SEOUL, Republic of Korea -- American Soldiers from the U.S. Army’s only mobile medical laboratory trained with their South Korean Armed Forces counterparts to strengthen alliance interoperability for counter Weapons of Mass Destruction missions on the Korean Peninsula.
Soldiers from the U.S. Army’s 1st Area Medical Laboratory trained with South Korean troops from the Republic of Korea (ROK) Chemical, Biological, Radiological, Nuclear (CBRN) Defense Command at their headquarters outside of the South Korean capital of Seoul.
Col. Matthew J. Grieser, the commander of the 1st Area Medical Laboratory, said his command has forged an enduring relationship with its counterparts in the ROK CBRN Defense Command and ROK Armed Forces Medical Command.
“The ROK-U.S. Alliance is one of our strongest military alliances in the world and it is important to continue to strengthen interoperability with our Korean counterparts,” said Grieser, a native of Mulino, Oregon, who has deployed to Afghanistan four times and Iraq five times and served in Haiti, Panama and New Orleans following Hurricane Katrina.
Lt. Col. Brandon S. Pybus, Staff Sgt. Stephen J. Riddick and Spc. Tatyana M. Sluss from the 1st Area Medical Laboratory Chemical Threat Assessment Section trained with their counterparts in the ROK CBRN Defense Command field analytical laboratory.
The ROK CBRN Defense Command Chemical Section is a mobile organization for the Prohibition of Chemical Weapons-certified analytical capability for theater validation of chemical warfare agents, their precursors and degradation products.
“This engagement served to cross-level laboratory capabilities for Command Joint Task Force-Elimination and enabled critical pre-coordination for sample sharing, equipment interoperability, communications and technical analysis,” said Pybus.
A biochemist from Dothan, Alabama, Pybus joined the U.S. Army out of a desire to apply his skills and expertise to protecting U.S. troops.
“Academic life is all about chasing funding and publications, often with applicability of any discovery years in the future,” said Pybus. “By necessity, the Army does its best to accelerate the fielding of technical advances into the hands of the Soldier. As a Medical Service Corps Officer, I take great pride in playing some small part in ensuring that our Soldiers have the most advanced medical countermeasures available for far-forward use.”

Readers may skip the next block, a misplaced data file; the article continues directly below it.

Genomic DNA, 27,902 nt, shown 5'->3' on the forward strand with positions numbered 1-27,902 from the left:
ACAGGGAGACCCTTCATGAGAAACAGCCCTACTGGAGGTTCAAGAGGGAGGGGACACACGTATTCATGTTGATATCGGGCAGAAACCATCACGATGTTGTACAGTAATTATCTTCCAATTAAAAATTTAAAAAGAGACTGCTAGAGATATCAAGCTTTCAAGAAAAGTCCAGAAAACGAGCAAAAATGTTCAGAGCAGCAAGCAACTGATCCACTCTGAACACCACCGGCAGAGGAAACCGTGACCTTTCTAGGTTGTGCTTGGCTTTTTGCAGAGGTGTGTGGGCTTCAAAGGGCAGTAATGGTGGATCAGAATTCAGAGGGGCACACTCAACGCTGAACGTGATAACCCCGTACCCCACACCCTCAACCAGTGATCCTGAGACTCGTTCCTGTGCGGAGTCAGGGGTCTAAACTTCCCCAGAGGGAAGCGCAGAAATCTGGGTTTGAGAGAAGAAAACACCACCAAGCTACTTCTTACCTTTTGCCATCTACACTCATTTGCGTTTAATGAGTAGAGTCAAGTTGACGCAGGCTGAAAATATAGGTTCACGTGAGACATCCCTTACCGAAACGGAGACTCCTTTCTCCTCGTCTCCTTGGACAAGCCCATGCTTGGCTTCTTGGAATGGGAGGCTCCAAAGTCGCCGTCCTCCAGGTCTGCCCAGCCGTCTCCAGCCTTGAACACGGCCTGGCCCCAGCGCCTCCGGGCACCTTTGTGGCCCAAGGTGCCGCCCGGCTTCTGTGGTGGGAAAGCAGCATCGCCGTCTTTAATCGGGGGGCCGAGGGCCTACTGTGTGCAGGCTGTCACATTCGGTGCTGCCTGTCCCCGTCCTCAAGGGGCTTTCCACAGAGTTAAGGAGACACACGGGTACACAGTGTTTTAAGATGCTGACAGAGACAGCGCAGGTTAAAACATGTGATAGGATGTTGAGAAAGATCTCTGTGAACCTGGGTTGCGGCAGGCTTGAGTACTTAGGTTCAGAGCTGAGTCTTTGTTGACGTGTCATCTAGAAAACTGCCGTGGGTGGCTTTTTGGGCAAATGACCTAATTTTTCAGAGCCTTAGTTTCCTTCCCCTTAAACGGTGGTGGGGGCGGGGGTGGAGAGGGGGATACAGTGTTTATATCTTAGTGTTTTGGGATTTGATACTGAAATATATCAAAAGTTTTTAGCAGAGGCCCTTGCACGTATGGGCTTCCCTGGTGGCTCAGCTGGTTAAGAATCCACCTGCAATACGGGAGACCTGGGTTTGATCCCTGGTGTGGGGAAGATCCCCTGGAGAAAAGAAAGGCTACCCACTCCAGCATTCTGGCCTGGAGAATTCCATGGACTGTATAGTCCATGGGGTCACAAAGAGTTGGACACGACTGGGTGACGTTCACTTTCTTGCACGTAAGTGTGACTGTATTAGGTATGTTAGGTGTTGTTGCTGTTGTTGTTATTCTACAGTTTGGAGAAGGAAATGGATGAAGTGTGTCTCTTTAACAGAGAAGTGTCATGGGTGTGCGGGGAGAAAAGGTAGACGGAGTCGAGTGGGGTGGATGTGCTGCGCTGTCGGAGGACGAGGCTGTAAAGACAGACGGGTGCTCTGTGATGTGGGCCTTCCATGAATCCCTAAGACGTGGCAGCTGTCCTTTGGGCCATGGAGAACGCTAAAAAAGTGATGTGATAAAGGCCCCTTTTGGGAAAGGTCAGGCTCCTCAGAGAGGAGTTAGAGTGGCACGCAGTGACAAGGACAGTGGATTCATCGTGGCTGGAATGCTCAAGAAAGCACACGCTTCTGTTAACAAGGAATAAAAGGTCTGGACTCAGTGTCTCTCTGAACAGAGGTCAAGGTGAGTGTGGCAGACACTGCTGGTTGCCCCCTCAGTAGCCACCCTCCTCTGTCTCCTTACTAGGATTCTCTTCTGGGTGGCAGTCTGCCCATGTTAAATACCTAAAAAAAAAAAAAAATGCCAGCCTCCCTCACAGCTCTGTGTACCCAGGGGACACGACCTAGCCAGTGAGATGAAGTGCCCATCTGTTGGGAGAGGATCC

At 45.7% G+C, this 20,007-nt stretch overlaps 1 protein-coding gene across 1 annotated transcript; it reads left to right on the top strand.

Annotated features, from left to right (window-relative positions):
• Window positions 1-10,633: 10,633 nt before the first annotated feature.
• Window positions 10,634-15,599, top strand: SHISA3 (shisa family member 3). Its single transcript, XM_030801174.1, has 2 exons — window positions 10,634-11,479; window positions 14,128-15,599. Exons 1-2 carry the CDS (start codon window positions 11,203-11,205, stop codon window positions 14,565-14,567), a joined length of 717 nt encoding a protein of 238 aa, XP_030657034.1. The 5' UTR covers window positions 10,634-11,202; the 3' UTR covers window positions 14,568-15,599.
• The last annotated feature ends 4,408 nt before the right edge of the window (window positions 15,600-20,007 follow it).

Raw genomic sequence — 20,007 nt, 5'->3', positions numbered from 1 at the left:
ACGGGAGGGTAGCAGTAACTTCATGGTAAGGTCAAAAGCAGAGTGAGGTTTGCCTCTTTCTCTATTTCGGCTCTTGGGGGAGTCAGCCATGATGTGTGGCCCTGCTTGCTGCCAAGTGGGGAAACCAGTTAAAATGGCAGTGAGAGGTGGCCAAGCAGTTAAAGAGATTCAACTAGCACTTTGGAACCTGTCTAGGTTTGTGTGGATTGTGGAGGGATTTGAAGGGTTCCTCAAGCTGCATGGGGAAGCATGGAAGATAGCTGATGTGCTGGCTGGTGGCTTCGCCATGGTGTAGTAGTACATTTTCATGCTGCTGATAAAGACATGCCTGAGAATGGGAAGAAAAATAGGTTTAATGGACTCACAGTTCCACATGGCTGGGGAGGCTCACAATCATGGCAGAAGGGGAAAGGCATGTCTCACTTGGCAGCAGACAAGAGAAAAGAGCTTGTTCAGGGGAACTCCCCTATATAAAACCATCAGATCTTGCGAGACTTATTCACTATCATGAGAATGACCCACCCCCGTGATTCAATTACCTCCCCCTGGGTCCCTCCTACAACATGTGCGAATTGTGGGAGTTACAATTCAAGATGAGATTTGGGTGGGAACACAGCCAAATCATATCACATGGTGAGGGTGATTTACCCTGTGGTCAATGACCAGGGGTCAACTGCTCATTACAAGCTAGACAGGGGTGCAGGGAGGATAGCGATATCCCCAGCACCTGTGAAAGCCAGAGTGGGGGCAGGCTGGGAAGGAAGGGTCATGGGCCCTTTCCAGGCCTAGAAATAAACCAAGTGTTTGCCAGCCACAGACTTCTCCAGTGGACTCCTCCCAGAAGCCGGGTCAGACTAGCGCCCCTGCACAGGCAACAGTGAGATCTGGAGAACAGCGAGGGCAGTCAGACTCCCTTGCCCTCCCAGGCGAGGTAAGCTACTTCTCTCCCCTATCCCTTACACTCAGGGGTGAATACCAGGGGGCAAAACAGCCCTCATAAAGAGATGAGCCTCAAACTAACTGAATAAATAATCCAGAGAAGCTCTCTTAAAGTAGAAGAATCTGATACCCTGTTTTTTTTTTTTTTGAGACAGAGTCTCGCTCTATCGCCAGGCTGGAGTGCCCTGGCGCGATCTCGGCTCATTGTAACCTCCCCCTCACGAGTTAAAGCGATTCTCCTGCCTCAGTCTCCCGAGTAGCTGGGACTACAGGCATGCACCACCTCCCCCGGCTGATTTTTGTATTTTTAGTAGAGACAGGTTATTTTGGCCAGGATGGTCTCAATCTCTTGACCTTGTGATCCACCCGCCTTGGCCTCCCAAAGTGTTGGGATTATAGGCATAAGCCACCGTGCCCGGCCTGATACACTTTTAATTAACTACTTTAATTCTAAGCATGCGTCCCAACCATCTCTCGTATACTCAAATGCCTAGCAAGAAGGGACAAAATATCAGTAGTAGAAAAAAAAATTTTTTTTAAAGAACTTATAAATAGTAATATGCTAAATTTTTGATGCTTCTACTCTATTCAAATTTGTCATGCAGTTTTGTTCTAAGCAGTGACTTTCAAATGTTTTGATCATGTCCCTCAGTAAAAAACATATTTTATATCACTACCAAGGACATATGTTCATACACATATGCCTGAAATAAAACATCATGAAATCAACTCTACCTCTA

Maj. Andrew A. Clack and Spc. Jasmine A. Crewell from the 1st Area Medical Laboratory Occupational and Environmental Health Section trained with troops from the ROK CBRN Defense Command Radiation Mobile Laboratory.
The 1st AML team members were given an in-depth tour of the mobile radiation laboratory and discussed equipment and software use, precision analysis and safety guidelines.
“The team members discussed and trained with personal dosimeters, background radiation survey meters, gamma surface-contamination detectors, hand-held neutron detectors and hand-held high-purity germanium nuclide analyzers,” said Clack, who is from Pittsburgh.
An Environmental Science and Engineering officer, Clack previously deployed to Afghanistan for Operation Enduring Freedom and Cambodia for a goodwill mission.
Clack said the U.S. and South Korean teams have similar equipment and management methods.
“This bodes well for future joint engagements in not only lab operations but site assessment, sample collection and management,” said Clack.
The Aberdeen Proving Ground, Maryland-based 1st Area Medical Laboratory is part of the 44th Medical Brigade and 20th Chemical, Biological, Radiological, Nuclear, Explosives (CBRNE) Command, the U.S. Department of Defense’s premier all hazards formation. American Soldiers and Army civilians from the 20th CBRNE Command deploy from 19 bases in 16 states to tackle the world’s most dangerous hazards in support of joint, interagency and allied operations.
In addition to the one-of-a-kind 1st Area Medical Laboratory, the Aberdeen Proving Ground, Maryland-headquartered 20th CBRNE Command is home to 75 percent of the U.S. Army’s active-duty Explosives Ordnance Disposal (EOD) technicians and CBRN specialists, as well as the CBRNE Analytical and Remediation Activity, five Weapons of Mass Destruction Coordination Teams and three Nuclear Disablement Teams.
Maj. Nicholas A. Magno and Maj. Joshua M. Carmen from the 1st Area Medical Laboratory met with their counterparts in the ROK CBRN Defense Command’s biological threat assessment field analytical laboratory to coordinate for counter Weapons of Mass Destruction missions.
Assigned to the 1st Area Medical Laboratory Occupational and Environmental Health Section, Magno also serves as the chief of Education and Training for the U.S. Army Medical Research Institute of Chemical Defense.
“Along with my physician training as a basis, these two jobs have shaped me into a chemical warfare agent subject matter expert,” said Magno. “In this role, I feel a great purpose when assisting in domestic and joint operations, which is something I don’t believe I would have had if I followed the path of a civilian physician.”
A native of West Chester, Pennsylvania, Magno said he felt drawn to serve in the U.S. Army because of his family legacy of defending freedom on the Korean Peninsula.
“I joined the Army because my father had served in the Korean War, and I wanted to explore the exciting opportunities the Army has to offer for physicians. As compared to my civilian counterparts, Army physicians have an unlimited potential for leadership, travel and to become an expert in fields which many civilians do not get access to,” said Magno.
As the ROK-U.S. Alliance marks its 70th anniversary this year, the 1st Area Medical Laboratory and 20th CBRNE Command continue to support the alliance and to contribute to peace on the Korean Peninsula and stability in Northeast Asia.